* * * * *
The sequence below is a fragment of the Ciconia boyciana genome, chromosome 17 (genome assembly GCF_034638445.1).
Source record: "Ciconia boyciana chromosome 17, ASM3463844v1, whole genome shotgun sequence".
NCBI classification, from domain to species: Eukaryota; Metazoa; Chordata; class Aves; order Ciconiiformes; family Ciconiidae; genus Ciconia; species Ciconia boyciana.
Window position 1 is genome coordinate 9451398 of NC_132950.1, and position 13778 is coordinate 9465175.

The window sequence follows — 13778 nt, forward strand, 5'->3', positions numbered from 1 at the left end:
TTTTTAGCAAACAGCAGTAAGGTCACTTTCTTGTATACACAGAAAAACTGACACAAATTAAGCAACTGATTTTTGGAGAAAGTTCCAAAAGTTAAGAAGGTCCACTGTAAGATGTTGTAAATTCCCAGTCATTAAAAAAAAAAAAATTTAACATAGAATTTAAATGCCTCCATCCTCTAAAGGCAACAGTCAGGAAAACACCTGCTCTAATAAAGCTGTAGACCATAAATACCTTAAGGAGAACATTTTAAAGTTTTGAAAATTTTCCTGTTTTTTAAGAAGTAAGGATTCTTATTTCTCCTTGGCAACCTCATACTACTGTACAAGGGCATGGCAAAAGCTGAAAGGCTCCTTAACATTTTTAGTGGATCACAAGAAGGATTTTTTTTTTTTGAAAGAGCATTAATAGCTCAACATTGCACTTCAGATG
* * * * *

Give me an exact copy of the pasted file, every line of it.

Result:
The sequence below is a fragment of the Ciconia boyciana genome, chromosome 17 (genome assembly GCF_034638445.1).
Source record: "Ciconia boyciana chromosome 17, ASM3463844v1, whole genome shotgun sequence".
NCBI classification, from domain to species: Eukaryota; Metazoa; Chordata; class Aves; order Ciconiiformes; family Ciconiidae; genus Ciconia; species Ciconia boyciana.
Window position 1 is genome coordinate 9451398 of NC_132950.1, and position 13778 is coordinate 9465175.

The window sequence follows — 13778 nt, forward strand, 5'->3', positions numbered from 1 at the left end:
TTTTTAGCAAACAGCAGTAAGGTCACTTTCTTGTATACACAGAAAAACTGACACAAATTAAGCAACTGATTTTTGGAGAAAGTTCCAAAAGTTAAGAAGGTCCACTGTAAGATGTTGTAAATTCCCAGTCATTAAAAAAAAAAAAATTTAACATAGAATTTAAATGCCTCCATCCTCTAAAGGCAACAGTCAGGAAAACACCTGCTCTAATAAAGCTGTAGACCATAAATACCTTAAGGAGAACATTTTAAAGTTTTGAAAATTTTCCTGTTTTTTAAGAAGTAAGGATTCTTATTTCTCCTTGGCAACCTCATACTACTGTACAAGGGCATGGCAAAAGCTGAAAGGCTCCTTAACATTTTTAGTGGATCACAAGAAGGATTTTTTTTTTTTGAAAGAGCATTAATAGCTCAACATTGCACTTCAGATG